side of the fracture. The other 5 specimens were stabilized with neutral mandibular
plates identical to those on the buccal cortices of the first group, but without
the addition of a miniplate on the inferior cortical surface (Figure 1).
The test mandibles were secured by a 0.794-cm stainless steel rod with
0.008 cm of clearance in precision-drilled holes through the condyles. The
fracture lines and plates were coated with a thin application of silicone
caulking to simulate the viscoelastic properties and vibration-dampening effect
of the native soft tissue adherent to in vivo fractures. Testing was conducted
in a jig that stabilized the proximal mandibular fragment on a firm elastic
polymer to simulate the muscular sling of the medial pterygoid and masseter.
Vertical forces were then applied to the central incisors by rotating a motor-driven
camshaft against the specimens to deliver forces similar in magnitude and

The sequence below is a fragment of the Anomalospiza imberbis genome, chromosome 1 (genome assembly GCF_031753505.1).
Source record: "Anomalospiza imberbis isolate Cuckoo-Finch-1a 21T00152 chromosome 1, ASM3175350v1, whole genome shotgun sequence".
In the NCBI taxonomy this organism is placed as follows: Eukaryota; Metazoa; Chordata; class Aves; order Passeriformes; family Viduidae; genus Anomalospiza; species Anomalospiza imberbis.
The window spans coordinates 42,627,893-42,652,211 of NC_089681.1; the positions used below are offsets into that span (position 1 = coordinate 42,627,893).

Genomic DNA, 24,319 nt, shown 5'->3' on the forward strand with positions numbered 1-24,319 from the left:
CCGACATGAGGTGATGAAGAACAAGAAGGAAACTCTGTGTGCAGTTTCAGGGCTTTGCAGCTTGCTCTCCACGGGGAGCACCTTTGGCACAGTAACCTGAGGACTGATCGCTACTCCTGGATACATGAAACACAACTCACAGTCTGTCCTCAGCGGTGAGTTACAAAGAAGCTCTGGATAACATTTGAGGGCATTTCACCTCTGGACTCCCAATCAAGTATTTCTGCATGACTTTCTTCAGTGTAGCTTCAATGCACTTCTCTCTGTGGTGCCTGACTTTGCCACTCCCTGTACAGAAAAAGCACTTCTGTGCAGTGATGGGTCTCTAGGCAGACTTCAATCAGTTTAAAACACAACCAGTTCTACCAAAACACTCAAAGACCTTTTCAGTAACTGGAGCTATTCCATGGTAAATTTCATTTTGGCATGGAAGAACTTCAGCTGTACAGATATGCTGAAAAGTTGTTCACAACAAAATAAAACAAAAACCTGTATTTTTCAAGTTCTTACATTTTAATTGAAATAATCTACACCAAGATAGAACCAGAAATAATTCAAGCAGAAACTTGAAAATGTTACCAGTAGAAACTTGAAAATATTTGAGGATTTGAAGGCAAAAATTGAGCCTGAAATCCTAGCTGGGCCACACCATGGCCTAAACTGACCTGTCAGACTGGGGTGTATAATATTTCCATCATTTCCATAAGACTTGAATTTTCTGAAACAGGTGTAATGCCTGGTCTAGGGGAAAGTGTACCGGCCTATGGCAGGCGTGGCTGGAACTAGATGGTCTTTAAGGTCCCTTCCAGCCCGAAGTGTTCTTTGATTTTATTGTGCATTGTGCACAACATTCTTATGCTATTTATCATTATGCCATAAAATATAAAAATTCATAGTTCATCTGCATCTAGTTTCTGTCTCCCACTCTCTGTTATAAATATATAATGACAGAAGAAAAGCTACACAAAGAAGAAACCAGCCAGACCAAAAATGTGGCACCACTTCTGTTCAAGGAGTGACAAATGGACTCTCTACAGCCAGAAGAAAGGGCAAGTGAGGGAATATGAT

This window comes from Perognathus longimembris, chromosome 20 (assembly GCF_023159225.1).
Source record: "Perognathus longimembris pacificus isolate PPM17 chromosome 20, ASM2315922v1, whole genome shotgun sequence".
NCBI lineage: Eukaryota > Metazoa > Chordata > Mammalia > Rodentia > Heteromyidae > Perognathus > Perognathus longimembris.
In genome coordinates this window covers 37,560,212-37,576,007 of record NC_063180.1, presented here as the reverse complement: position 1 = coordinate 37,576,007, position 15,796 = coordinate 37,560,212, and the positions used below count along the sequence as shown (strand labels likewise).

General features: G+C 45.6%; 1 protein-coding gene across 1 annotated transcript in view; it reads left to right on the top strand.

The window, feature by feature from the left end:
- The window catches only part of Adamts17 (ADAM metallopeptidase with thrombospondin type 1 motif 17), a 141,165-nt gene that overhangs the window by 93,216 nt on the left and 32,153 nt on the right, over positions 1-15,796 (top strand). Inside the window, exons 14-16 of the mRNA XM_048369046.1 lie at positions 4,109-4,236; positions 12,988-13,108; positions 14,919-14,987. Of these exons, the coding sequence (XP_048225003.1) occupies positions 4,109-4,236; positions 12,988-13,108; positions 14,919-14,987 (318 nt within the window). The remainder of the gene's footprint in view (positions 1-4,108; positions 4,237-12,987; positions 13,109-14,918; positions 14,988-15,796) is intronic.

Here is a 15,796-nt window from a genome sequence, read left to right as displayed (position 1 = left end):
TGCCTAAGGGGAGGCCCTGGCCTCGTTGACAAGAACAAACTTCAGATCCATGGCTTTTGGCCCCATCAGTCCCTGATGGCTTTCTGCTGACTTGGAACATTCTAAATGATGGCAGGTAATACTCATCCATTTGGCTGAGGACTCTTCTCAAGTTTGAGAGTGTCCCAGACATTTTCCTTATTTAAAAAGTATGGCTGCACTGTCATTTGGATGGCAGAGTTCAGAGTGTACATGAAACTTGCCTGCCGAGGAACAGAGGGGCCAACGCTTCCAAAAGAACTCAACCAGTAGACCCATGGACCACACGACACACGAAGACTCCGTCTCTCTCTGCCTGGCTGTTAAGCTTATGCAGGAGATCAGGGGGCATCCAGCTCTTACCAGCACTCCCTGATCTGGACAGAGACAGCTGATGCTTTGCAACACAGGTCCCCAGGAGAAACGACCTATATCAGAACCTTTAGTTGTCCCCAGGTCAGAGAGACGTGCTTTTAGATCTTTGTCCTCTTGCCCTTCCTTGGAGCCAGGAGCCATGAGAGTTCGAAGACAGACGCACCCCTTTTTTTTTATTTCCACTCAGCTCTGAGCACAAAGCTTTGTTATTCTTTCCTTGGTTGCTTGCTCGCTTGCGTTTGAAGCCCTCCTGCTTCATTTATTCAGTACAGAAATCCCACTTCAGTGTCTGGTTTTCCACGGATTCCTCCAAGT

direction to those of natural chewing (Figure
The test device delivered about 12 000 "bites" per hour to 5 specimens
simultaneously, with an applied force of approximately 36 kg/cm2
at the incisal edge. For reference, the range of force per unit area on the
biting surfaces of natural teeth during biting and chewing varies from a few
grams per square centimeter to more than 150 kg/cm2. Vertical mobility
at the fracture site was determined every 30 minutes, using a dial gauge to
measure excursion of the point to which force was applied (Figure 3). The same steel flat-head screw to which force was applied
was used as the reference point for measuring mobility. Measurement was made
in hundredths of a centimeter per kilogram of distractive force (keeping in
mind that this measurement refers to movement at the measuring point, not
the fracture). The 10 model mandibles were tested for longer than 90 minutes,
during which a total of 18 000 simulated bites were delivered. Each group
of 5 was tested simultaneously. After 18 000 chewing cycles, the plates
and screws were examined to determine the mode(s) of failure (defined by obvious
loss of fixation and corresponding to fracture site mobility in excess of
0.005 cm/kg of distractive force). The distance from the point of application
of force (where mobility was measured) to the intersection of the plate with